The New York Times editorial page is using this photo of Shanghai to promote the myth that air pollution kills.
The offending paragraph in the editorial “The High Cost of Dirty Fuels” is:
Although we have exhaustively debunked the notion that air pollution kills here, it is worth noting the following.
The air in Shanghai (as in most other large Chinese cities) is routinely awful. For example on December 6, 2013, Shanghai’s PM2.5 level exceeded 600 micrograms per cubic meter — about 60 times the average level of PM2.5 in U.S. air. It looked like this (incidentally making the New York Times photo look like that of a sunny day):
According to the U.S. EPA claim that every 10-microgram-per-cubic-meter increase in PM2.5 raises the death rate by about 1%, Shanghai’s death rate should be quite high — e.g., 60 times higher on December 6, 2013, alone.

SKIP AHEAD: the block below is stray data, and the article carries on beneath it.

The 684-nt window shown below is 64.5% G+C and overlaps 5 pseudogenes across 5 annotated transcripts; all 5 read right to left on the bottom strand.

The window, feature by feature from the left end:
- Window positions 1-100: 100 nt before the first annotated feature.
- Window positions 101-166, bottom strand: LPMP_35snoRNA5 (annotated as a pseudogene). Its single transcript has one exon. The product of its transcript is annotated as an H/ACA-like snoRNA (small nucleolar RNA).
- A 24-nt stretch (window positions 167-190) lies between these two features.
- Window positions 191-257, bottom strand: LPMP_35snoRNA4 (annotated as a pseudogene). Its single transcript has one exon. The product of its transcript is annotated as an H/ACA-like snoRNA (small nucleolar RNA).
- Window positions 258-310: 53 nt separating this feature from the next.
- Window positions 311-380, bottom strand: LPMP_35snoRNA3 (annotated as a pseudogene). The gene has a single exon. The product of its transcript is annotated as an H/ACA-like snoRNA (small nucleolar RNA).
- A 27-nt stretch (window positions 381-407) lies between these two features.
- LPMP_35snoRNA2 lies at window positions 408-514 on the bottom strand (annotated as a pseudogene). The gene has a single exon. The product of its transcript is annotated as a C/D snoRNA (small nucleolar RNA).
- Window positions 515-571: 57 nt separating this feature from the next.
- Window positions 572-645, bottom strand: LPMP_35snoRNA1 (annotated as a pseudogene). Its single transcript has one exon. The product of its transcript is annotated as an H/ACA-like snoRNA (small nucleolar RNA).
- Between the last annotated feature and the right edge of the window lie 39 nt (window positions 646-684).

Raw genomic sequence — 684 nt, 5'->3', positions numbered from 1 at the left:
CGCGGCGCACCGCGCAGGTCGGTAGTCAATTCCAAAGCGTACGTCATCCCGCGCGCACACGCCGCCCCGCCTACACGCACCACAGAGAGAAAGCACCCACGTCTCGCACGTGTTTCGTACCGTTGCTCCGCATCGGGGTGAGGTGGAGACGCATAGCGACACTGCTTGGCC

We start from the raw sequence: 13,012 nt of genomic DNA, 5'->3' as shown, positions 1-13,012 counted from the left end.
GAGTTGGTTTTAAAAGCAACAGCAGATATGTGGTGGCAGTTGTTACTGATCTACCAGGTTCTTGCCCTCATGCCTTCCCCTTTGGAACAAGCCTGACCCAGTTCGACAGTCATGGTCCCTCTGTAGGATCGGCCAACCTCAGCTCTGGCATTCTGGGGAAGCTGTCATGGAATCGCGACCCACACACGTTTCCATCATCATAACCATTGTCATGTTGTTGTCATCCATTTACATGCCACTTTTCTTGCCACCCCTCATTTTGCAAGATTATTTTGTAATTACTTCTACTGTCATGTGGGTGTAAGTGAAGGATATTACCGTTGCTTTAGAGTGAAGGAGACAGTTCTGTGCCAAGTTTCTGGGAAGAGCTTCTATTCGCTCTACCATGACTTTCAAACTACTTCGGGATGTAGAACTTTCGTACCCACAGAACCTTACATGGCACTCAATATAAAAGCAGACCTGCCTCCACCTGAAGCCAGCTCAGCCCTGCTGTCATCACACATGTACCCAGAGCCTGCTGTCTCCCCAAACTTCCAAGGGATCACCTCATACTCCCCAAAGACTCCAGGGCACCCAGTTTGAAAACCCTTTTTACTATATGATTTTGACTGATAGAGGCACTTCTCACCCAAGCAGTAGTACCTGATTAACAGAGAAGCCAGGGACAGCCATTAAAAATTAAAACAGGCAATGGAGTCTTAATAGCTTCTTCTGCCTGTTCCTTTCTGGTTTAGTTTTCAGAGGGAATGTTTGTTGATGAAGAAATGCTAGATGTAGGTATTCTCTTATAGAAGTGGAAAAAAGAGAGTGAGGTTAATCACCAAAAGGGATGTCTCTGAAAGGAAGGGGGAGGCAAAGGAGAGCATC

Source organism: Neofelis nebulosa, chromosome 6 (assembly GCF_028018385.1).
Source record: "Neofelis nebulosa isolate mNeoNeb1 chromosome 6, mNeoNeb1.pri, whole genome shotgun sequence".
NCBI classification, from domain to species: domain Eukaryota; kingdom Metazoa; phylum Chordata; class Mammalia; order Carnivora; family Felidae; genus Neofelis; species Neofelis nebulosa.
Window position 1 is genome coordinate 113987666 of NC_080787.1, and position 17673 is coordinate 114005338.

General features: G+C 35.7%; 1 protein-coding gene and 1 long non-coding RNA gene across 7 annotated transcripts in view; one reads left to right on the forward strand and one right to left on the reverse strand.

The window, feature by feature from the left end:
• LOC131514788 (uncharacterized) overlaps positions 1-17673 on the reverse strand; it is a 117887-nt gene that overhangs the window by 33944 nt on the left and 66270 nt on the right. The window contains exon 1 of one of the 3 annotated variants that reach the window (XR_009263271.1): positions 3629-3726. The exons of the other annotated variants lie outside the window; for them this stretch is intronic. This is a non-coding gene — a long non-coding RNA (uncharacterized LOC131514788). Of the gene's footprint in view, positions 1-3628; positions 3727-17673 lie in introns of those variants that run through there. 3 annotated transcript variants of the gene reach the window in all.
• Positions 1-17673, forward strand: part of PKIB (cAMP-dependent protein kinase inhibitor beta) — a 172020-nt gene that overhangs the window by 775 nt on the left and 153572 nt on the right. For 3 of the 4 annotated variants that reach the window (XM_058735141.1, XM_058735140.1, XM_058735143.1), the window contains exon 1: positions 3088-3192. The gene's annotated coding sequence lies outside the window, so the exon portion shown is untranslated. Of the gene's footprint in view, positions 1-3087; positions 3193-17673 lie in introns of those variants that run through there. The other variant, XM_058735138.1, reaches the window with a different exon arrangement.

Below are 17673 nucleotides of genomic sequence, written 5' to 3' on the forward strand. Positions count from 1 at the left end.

But no such increase in death rate was reported. In fact, no increase in deaths at all was reported.
It’s also worth noting that the Chinese report life expectancy in Shanghai to be 82.47 years — higher than any U.S. city.
Yes, the air in Shanghai is foul. Is it killing people? There is no evidence of that.